Category Archives: JavaScript

Next JsWorld release scheduled for November 2010

JsWorld iconToday I looked up Unicode’s tentative schedule for their next CLDR 1.9 release. It is planned for the 10th of November, which means that I’ll be able to update the JsWorld locale definition files soon thereafter and release in turn a JsWorld update. The next JsWorld version will probably be 2.4.

For those if you who don’t know, JsWorld is a comprehensive JavaScript library for formatting and parsing of numbers, currency and date/time inside the browser, in a user specified locale. The locale data strictly follows Unicode’s sources and I strive to update it as soon as the consortium releases a new snapshot of their database. Currently Unicode keeps track of over 300+ world locales, 200+ languages and 100+ currencies.

First look at JsonSSO

Earlier in August I began work on JsonSSO, a web service that provides single sign-on and session management. It naturally complements Json2Ldap, another product of mine which provides web-friendly JSON-RPC access to LDAP v3 compatible directories such as OpenLDAP, MS AD and Novell eDirectory.

The recent years we saw a proliferation of single sign-on (SSO) solutions. While the underlying concept of SSO is relatively simple, the IT context (participating apps, authentication methods, back-ends, platforms, policy, etc.) can vary significantly, which has prompted the development of so many implementations.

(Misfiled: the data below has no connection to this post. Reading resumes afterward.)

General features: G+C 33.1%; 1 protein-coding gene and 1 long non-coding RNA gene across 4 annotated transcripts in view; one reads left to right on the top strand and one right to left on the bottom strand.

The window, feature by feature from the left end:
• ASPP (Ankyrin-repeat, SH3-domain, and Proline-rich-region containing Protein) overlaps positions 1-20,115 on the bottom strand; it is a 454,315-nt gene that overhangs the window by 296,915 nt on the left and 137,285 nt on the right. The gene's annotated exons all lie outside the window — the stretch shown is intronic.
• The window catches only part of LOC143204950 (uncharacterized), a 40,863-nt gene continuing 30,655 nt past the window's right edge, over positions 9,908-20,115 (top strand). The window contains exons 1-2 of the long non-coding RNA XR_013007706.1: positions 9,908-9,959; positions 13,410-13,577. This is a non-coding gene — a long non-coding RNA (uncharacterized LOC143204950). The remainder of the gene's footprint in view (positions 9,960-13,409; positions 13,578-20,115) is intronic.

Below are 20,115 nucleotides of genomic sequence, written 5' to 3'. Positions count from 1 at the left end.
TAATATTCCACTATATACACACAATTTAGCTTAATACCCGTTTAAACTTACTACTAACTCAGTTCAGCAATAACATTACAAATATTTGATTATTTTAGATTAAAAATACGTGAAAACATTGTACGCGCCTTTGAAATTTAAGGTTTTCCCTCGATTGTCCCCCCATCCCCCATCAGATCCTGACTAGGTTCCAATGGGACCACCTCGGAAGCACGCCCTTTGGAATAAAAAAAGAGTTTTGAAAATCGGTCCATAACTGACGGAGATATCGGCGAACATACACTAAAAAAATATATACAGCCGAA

JsonSSO has three defining features:

  1. User authentication is done against a back-end LDAP directory via Json2Ldap.
  2. Once a user session is established, participating web clients may be given an open LDAP connection (by means of Json2Ldap) bound as the currently logged-in user. This connection allows web clients convenient and flexible access to user details such as user ID, name, email, photo, application preferences, etc.
  3. An internal database records the details of all active and expired user sessions. It can be queried for audit and management purposes via a JSON-RPC interface.

For JsonSSO to be easy to understand and work with I intend to stick to these three main features. Diversions, such as adding DB-based authentication, will be avoided. I want to have JsonSSO as web-friendly as possible, keeping all incoming (from clients) and outgoing (to back-end) connections in the form of HTTP.

Here is a preliminary overview of the JsonSSO API and its configuration settings. These may change somewhat by the time JsonSSO is officially released (Q4 2010).


  • sso.login Initial login with an authenticating ID (username, email, etc.) and password. Returns a new session identifier (SID) which can be passed between the participating web clients and apps.